Argentina: 'no' to embargo but Japan may aid US by buying grain surplus

A breathtakingly bold proposal that Japan buy all the 17 million tons of American grain withheld from the soviet Union has been put forward by a group of modern economists here.

The economists, known as the Policy Planning Forum and co-chaired by professors Yasuyoshi Murakami of Tokyo University and Chikashi Moriguchi of Kyoto University, say their proposal offers a heaven-sent opportunity to increase world grain security, to assure Japan's own grain security, and to improve Japanese-American relations.

Conservative bureaucrats at the Agriculture, Forestry, and Fisheries Ministry pooh- pooh the proposal as unrealistic. Foreign Ministry officials, more conscious of the need for bold foreign policy initiatives by Japan, are more supportive. But they are thinking in far more modest terms -- a token purchase by Japan of some 100,000 tons of grains, mainly to be used as aid for Afghan and Indo-Chinese refugees.

Nevertheless, the Policy Planning Forum's proposal has been given a fair amount of publicity here.

The Policy Planning Forum calculates that it will cost $2 billion to buy 15 to 17 million tons of American feedgrains. It suggests that the government could use some of Japan's more than $20 billion of foreign exchange reserves to purchase the grain. The grain would be financed through a special account. It would, in effect, be as if the government were holding a portion of its foreign exchange reserves in grain instead of in dollars.

Since Japan has nowhere near the storage space required for so vast a purchase, the economists suggest the grain be held in warehouses in the United States. Mindful of 1973, however, when the US suddenly imposed a temporary ban on soybean exports to Japan, the economists say that the essential condition for holding the grain in the United States is that it be freely exportable to Japan when and as required.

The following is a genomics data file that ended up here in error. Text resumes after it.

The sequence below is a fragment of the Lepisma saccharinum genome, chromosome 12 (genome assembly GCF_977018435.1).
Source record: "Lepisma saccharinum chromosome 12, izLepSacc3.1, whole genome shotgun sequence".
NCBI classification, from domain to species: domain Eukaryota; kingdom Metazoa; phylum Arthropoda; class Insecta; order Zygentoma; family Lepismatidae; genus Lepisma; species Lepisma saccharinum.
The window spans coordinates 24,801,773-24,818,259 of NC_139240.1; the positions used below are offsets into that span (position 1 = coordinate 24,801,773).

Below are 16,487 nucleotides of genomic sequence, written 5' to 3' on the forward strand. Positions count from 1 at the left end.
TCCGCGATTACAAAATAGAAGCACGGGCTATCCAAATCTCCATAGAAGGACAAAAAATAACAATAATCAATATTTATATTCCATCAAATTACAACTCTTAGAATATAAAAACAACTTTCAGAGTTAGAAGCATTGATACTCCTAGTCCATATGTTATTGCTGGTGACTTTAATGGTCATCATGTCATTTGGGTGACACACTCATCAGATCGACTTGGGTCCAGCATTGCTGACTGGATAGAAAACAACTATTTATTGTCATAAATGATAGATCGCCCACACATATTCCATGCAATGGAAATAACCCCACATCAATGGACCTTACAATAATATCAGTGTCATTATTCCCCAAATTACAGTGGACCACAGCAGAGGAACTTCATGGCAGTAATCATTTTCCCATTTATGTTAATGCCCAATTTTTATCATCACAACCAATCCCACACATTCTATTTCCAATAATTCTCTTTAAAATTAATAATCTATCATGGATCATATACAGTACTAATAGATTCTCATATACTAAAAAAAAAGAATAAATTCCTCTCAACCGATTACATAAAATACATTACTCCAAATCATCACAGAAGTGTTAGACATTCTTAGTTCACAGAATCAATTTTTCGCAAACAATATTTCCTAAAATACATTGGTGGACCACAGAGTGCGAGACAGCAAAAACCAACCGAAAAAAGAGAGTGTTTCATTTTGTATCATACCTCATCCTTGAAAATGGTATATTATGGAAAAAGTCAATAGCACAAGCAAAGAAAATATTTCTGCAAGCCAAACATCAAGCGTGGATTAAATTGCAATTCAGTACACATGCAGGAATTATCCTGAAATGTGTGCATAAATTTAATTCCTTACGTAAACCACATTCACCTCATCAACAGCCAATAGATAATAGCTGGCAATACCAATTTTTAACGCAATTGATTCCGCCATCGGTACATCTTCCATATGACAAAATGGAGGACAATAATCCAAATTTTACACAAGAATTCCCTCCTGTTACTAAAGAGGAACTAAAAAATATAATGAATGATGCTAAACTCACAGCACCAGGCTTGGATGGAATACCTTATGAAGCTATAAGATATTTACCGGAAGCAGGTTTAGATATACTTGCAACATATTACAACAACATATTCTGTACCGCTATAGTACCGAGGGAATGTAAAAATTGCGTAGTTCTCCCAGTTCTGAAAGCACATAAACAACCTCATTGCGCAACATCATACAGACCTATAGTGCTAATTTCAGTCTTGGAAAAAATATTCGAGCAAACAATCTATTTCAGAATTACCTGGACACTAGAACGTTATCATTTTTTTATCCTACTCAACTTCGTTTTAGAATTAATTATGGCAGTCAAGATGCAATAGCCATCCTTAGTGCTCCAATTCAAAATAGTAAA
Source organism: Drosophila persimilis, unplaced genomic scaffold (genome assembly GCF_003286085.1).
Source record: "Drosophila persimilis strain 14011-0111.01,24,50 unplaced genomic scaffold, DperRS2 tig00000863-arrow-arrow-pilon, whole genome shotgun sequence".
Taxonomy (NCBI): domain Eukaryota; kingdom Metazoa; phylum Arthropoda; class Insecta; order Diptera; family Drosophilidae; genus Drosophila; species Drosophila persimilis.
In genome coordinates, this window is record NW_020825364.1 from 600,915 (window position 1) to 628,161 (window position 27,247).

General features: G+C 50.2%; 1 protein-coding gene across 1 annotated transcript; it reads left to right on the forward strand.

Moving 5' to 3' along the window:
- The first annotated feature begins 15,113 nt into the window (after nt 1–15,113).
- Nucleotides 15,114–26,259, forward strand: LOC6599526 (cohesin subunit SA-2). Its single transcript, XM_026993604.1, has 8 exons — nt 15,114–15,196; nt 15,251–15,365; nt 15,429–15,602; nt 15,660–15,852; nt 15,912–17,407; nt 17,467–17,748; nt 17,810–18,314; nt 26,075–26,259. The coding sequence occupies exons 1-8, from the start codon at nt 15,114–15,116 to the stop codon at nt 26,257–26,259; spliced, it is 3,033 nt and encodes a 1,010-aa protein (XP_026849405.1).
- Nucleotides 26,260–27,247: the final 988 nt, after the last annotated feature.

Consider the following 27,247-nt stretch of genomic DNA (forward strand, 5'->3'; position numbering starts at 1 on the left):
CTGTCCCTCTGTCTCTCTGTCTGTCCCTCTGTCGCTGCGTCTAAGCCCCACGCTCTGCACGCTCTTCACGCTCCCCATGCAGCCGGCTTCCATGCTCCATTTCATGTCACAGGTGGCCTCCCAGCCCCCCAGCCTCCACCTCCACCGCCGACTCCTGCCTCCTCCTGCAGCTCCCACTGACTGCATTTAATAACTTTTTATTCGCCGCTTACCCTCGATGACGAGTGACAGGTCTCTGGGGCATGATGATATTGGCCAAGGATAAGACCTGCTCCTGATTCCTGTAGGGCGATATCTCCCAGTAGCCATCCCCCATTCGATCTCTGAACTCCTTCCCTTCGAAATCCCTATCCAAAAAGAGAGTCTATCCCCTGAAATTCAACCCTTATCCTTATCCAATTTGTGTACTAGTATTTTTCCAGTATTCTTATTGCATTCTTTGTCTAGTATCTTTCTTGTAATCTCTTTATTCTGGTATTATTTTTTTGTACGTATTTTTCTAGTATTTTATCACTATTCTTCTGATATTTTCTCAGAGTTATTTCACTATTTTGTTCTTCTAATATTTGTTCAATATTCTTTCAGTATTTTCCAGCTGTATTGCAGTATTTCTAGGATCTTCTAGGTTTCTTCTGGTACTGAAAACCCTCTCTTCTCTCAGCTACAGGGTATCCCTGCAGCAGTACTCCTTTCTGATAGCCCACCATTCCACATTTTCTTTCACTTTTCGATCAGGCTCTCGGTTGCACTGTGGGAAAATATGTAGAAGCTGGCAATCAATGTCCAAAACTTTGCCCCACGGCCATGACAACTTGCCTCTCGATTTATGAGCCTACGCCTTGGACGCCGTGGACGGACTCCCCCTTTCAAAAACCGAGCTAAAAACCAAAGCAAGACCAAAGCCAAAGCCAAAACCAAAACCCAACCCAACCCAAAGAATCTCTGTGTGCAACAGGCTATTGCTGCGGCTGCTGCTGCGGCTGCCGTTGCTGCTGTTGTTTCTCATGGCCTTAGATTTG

The Policy Planning Forum figures that it would cost $400 million a year to store the grain. Japan should look on this sum as part of its overall security cost, the forum says. It urges that, as a country without natural resources to speak of, Japan must look on security in terms far broader than traditional military security.

Washington, which constantly urges Japan to devote a larger share of its budget to defense, should understand that food storage costs are as legitimate a security cost as the purchase of military hardware, the forum maintains.

The Agriculture, Forestry, and Fisheries Ministry's main objections to the proposal are that Japan is already the United States' best customer for agricultural products; that grain purchases are planned on an annual basis; and that so large an additional purchase would have a severe effect on domestic prices, especially on rice, which is in perennial surplus and which the government must support at enormous cost.

At the same time there is growing public feeling that Japan's responses to both the Iran and Afghan crises have been timid and not befitting the nation's increasing weight and responsibility in world economic affairs.

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